Gerry Conway

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Gerry Conway : biography

September 10, 1952 –

Spider-Man and intercompany rotation

At 19, Conway began scripting The Amazing Spider-Man, succeeding Stan Lee as writer of one of Marvel’s flagship titles. His run, from issues #111–149 (August 1972 – October 1975), included the landmark death of Gwen Stacy story in #121 (June 1973).Sanderson "1970s" in Gilbert (2008), p. 159: "In June [1973], Marvel embarked on a story that would have far-reaching effects. The Amazing Spider-Man artist John Romita, Sr. suggested killing off Spider-Man’s beloved Gwen Stacy in order to shake up the book’s status quo."Manning "1970s" in Gilbert (2012), p. 68: "This story by writer Gerry Conway and penciler Gil Kane would go down in history as one of the most memorable events of Spider-Man’s life." Eight issues later, Conway and Andru introduced the Punisher as a conflicted antagonist for Spider-Man, as well as the Jackal.Manning "1970s" in Gilbert (2012), p. 72: "Writer Gerry Conway and artist Ross Andru introduced two major new characters to Spider-Man’s world and the Marvel Universe in this self-contained issue. Not only would the vigilante known as the Punisher go on to be one of the most important and iconic Marvel creations of the 1970s, but his instigator, the Jackal, would become the next big threat in Spider-Man’s life." The Punisher went on to become a popular star of numerous comic books and has been adapted into three movies. Conway additionally wrote Fantastic Four, from #133–152 (April 1973 – Nov. 1974).

Conway in 2009 reflected on writing flagship Marvel characters at a very young age:

[[Superman vs. the Amazing Spider-Man (1976). Cover art by Carmine Infantino, Ross Andru & Dick Giordano.]]

In the fall of 1972, Conway and writers Steve Englehart and Len Wein crafted a metafictional unofficial crossover spanning titles from both major comics companies. Each comic featured Englehart, Conway, and Wein, as well as Wein’s first wife Glynis, interacting with Marvel or DC characters at the Rutland Halloween Parade in Rutland, Vermont. Beginning in Amazing Adventures #16 (by Englehart with art by Bob Brown and Frank McLaughlin), the story continued in Justice League of America #103 (by Wein, Dick Dillin and Dick Giordano), and concluded in Thor #207 (by Conway and penciler John Buscema). As Englehart explained in 2010, "It certainly seemed like a radical concept and we knew that we had to be subtle (laughs) and each story had to stand on its own, but we really worked it out. It’s really worthwhile to read those stories back to back to back — it didn’t matter to us that one was at DC and two were at Marvel — I think it was us being creative, thinking what would be really cool to do.", , and at the Grand Comics Database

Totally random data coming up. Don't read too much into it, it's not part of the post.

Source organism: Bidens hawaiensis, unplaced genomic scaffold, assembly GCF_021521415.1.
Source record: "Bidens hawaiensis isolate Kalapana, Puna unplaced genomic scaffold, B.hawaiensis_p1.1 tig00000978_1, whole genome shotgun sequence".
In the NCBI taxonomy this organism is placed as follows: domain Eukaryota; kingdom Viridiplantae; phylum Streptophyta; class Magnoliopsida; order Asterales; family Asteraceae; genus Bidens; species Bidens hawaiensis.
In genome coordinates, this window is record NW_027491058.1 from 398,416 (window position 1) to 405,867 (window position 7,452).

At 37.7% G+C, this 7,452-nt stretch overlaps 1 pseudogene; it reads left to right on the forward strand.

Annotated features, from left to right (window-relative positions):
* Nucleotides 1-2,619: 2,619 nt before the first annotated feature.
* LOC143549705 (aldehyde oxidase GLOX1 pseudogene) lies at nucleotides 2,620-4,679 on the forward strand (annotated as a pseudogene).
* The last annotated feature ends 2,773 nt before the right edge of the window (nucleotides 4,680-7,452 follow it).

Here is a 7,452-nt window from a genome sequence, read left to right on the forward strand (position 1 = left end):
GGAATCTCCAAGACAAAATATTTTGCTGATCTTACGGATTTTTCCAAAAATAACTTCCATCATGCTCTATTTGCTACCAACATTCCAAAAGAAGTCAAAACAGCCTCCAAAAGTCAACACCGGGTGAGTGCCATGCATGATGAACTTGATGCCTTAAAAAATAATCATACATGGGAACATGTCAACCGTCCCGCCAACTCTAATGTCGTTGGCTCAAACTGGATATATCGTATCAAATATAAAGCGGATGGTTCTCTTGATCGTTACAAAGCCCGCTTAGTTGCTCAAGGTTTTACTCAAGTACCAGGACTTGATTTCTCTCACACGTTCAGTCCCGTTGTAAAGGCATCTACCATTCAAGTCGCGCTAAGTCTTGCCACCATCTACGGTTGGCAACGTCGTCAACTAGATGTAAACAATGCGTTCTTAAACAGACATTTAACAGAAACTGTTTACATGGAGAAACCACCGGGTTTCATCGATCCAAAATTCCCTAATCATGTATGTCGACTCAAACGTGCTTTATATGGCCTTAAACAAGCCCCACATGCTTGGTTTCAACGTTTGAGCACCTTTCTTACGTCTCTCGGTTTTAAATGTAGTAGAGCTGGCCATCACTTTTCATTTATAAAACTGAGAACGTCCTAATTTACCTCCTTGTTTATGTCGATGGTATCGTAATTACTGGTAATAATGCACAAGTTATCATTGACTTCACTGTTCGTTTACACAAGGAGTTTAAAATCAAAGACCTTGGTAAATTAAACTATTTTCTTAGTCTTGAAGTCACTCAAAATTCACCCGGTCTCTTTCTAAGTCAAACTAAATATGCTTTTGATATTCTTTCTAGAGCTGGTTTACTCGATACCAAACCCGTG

Conway returned to DC Comics in mid-1975, beginning with three books cover-dated Nov. 1975: Hercules Unbound #1, Kong the Untamed #3, and Swamp Thing #19. He wrote a revival of the Golden Age comic book series All Star Comics which introduced the character Power Girl. Shortly afterward, he was chosen by Marvel and DC editors to script the historic intercompany crossover Superman vs. the Amazing Spider-Man #1, a 96-page, tabloid-sized, $2 one-shot, at a time when comic books sold for 25 cents.McAvennie "1970s" in Dolan, p. 170 "The tale was written by Gerry Conway and drawn by Ross Andru, both among the few [at that time] to ever have worked on both Superman and Spider-Man…The result was a defining moment in Bronze Age comics."

He continued writing for DC, on titles including Superman, Detective Comics (starring Batman), Metal Men, Justice League of America, 1st Issue Special #11 starring Codename: Assassin, and that of the licensed character Tarzan. Conway briefly returned to Marvel where he succeeded Marv Wolfman as editor-in-chief in March 1976, but held the job only "about a month-and-a-half,""Gerry Conway on Englehart Leaving Marvel" (sidebar) in relinquishing the post and being succeeded by Archie Goodwin.